After the Homestead, the trail returns to the forest. For the next mile or so, the trail will wander through more rhododendron, cross a small creek a number of times and eventually meet up with Big Sandy Creek. You will know when you reach this stream as it is loud, lots of small cascades and rapids as it rushes its way down the mountain. This reaches a climax at Stone Mountain Falls, a 200 foot waterfall. From there, 298 wooden steps must be climbed. You might be inclined to curse them, but just imagine the climb to the top if they were not there. After a little more uphill past Stone Mountain Falls, an old standing stone chimney sits. This is also the meeting place for the Loop Trail and the upper spur.

It should also be noted, that, just in case 5 miles is not long enough, this hike can be extended to around 8 miles by taking a side trail called Wolf Rock Trail. It will climb a mountain adjacent to Stone Mountain, offer some sensational views, from Wolf Rock and Cedar Rock. It will connect with the Black Jack Ridge Trail and eventually circle back around to the Loop Trail at the Homestead.

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BRP-294 A Visit To Moses Cone Memorial Park

Today I begin a new section of my blog, giving some recognition to probably the most important highway in the Appalachian Mountains, the Blue Ridge Parkway or BRP for short.  As I hike different sections of this monumental highway, I will simply begin the titles as BRP followed by the number representing the mile marker of the location of interest.  The Blue Ridge Parkway winds 469 miles from Waynesboro, VA, to Cherokee, NC.  At 45 mph, and even 35 in spots, it is not made to be a travel route for speed, but one to just get out and enjoy the views.  It winds mainly along the ridge lines with a few peaks and valleys here and there.  The mountains it spans always seem to be gentler on the vehicles than the roads and highways that intersect it.  This is a national park, and aside from some specialty shops, cozy restaurants/coffee shots, and dated mountain lodges  managed by park service, you will not find commercial signs or gas stations.  It is best to have a map or gps, know where the next highway crossing will be and not let your fuel go too far below 1/4 tank.  The Parkway is a haven of outlooks that are designed to pull off the road and get out to view.  Some require a small hike up or down and most are well worth the time, but many are simply roadside spectacular views to get out and see and stretch the legs.  Expect to come across deer, wild turkeys, beavers, foxes, raccoons, and possibly even a rare black bear siting.  Living just an hour away from it, I have found over the years to enjoy bits and pieces of it, but have never made the entire trip.  There is just too much to see and do.  While this is a great adventure in the car, I find the true treasures that are along it, must me reached by hiking!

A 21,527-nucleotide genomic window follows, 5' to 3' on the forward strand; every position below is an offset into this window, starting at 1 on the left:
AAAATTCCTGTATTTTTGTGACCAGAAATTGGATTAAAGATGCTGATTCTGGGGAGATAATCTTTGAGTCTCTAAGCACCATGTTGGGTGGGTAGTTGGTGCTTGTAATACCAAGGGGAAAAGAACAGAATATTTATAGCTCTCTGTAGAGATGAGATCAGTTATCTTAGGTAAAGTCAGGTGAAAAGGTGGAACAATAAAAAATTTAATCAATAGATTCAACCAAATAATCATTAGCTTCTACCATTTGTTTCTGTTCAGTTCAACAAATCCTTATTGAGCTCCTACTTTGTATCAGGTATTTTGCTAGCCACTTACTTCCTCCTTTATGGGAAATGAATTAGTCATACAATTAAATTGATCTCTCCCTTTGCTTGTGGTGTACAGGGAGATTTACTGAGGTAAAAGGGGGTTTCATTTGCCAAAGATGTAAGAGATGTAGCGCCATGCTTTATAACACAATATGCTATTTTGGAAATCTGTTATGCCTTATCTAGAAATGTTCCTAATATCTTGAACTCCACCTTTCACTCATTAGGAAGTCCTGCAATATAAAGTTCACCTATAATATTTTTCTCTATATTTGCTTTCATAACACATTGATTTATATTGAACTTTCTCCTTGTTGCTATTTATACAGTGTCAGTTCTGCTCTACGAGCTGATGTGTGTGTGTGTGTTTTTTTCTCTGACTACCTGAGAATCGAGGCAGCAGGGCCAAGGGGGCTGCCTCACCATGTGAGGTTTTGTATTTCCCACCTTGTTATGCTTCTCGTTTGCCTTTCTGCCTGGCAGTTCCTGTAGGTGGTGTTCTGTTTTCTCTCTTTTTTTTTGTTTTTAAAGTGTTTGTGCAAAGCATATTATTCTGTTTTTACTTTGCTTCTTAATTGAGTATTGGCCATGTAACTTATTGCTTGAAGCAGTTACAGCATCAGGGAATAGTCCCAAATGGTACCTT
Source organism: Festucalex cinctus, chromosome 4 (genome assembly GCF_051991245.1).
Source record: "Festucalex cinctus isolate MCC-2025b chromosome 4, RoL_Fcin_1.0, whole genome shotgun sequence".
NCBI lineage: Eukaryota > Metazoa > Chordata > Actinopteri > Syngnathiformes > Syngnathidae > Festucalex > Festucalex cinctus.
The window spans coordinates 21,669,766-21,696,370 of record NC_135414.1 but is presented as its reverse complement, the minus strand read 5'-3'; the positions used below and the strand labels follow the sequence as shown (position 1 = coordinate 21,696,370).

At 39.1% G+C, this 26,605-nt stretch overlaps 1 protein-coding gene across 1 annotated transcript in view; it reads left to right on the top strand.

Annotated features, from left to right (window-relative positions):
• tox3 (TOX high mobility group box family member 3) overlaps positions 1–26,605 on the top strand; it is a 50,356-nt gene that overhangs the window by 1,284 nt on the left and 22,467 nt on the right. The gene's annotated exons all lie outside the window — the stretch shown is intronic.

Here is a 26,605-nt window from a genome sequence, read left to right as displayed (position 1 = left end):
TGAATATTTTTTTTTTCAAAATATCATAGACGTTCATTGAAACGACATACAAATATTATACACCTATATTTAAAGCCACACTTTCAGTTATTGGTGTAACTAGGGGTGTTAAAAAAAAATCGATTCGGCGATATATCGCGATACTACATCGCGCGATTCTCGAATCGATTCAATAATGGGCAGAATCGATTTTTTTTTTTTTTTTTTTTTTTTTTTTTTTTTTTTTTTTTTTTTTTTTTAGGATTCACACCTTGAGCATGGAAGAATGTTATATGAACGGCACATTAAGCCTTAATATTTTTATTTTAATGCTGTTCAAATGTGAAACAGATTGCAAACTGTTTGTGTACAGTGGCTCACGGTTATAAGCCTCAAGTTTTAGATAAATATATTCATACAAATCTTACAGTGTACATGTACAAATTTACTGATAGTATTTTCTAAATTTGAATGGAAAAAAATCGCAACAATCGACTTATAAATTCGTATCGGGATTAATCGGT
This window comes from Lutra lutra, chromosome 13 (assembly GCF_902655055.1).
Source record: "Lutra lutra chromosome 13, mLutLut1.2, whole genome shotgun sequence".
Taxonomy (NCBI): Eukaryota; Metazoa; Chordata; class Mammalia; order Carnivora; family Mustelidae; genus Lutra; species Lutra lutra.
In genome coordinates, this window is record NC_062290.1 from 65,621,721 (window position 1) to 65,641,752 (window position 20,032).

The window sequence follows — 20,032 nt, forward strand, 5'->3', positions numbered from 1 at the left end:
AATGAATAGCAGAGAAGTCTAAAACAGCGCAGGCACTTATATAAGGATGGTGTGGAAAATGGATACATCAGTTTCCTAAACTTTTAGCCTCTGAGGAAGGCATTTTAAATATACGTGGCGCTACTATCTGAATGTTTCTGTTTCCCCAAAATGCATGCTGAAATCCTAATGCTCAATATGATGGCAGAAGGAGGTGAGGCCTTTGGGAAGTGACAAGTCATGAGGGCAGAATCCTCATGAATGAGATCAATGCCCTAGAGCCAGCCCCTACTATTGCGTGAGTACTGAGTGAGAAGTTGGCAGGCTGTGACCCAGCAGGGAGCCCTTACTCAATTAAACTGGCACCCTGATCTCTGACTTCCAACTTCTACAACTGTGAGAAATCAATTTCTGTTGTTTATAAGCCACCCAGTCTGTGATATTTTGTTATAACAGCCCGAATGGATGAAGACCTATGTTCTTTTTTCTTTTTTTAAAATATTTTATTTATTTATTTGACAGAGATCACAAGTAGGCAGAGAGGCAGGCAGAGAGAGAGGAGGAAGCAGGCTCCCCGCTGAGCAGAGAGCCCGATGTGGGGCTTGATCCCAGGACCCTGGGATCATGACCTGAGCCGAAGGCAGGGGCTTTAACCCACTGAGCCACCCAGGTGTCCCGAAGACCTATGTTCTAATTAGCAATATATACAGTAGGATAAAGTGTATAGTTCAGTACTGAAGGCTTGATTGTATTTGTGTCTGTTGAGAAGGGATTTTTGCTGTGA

First off, I should not be allowed to travel freely on the BRP in late January.  Being a National Park and not a highway, it does not get plowed in winter and should be snow/ ice covered and closed in many sections.  Some  places up here receive up to 100 inches of snow in a typical winter.  This is not the case this year in 2012, the winter that wasn’t.  It is a toasty 60 degrees up here in the delightful mountain resort town of Blowing Rock, NC.  I am going to visit the Moses H Cone Memorial Park at BRP Post 294.  This is marked by a sign as you leave Blowing Rock and enter the mini-park area.  It is a vast 3600 acres covering both sides of the Parkway.  Today, I stayed on the side with the Cone Manor.

Moses H Cone, a man that lived a relatively brief 51 years, was a giant in the textile industry, especially denim.  His name is large in the triad town of Greensboro NC, having the Hospital and numerous medical facilities named after him, due to his large donations to his communty .  I have also read that Mr Cone’s donations were also instrumental in founding Watauga Academy, or what is known today as Appalachian State University….Go Mountaineers!!  Somewhere about age of 40, he and his entourage, made their way to the NC mountains and had this incredibly impressive, large, and beautiful mansion built on top of a mountain near Blowing Rock.  It goes by Moses Cone Manor, or Flat Top Manor.  It’s impressive beauty and size stand out way below looking up.  Today it is a craft center and receives 250,000 visitors a year.  Another interest Mr Cone had was building “Carriage Roads” or trails wide enough and level enough for the horse and carriage to comfortably pass.  There is a network of 25 plus miles of these carriage roads that today make for some of the easiest hiking in our mountains.